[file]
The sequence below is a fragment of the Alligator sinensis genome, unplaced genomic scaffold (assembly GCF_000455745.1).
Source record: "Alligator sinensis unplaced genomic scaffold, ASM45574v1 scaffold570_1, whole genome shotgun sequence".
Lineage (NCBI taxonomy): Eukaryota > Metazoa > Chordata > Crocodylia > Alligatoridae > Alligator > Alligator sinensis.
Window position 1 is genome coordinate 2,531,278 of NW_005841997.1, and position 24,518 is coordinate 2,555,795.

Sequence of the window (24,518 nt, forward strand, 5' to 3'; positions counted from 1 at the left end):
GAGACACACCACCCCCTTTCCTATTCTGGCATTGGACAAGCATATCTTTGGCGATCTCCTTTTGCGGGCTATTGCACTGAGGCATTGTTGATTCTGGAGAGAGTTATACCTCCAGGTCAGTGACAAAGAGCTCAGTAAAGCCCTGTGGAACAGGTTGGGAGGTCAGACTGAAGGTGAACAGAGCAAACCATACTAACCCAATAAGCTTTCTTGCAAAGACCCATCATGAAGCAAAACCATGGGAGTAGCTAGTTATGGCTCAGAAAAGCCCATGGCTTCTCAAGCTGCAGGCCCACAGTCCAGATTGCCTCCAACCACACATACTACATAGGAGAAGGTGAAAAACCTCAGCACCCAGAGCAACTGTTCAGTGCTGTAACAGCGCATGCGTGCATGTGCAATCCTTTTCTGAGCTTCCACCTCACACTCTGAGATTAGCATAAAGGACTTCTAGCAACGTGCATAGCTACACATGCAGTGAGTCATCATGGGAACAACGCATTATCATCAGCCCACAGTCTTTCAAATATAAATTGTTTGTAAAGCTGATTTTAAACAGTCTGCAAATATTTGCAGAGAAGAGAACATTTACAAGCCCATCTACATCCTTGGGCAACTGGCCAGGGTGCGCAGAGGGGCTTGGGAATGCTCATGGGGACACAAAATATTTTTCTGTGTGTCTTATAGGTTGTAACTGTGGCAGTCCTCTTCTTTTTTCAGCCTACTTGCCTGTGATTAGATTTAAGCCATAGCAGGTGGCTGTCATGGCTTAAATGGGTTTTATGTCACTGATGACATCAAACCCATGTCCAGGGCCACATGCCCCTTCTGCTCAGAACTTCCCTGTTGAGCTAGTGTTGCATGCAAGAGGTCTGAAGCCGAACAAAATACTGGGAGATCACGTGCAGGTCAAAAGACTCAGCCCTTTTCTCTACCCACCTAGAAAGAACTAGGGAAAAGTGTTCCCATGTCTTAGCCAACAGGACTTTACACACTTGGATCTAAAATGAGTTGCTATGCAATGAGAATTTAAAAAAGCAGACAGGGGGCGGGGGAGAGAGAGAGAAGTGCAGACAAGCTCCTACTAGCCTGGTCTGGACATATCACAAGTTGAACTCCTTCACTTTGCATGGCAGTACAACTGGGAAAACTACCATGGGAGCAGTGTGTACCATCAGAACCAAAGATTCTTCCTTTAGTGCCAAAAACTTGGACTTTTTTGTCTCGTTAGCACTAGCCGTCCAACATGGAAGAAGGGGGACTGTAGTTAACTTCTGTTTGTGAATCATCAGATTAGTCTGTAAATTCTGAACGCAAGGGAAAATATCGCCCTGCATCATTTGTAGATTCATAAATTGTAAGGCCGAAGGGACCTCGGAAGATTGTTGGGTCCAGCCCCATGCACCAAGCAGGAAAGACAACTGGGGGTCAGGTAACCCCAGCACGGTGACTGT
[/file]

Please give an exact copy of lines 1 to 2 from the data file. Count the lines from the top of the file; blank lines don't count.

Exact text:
The sequence below is a fragment of the Alligator sinensis genome, unplaced genomic scaffold (assembly GCF_000455745.1).
Source record: "Alligator sinensis unplaced genomic scaffold, ASM45574v1 scaffold570_1, whole genome shotgun sequence".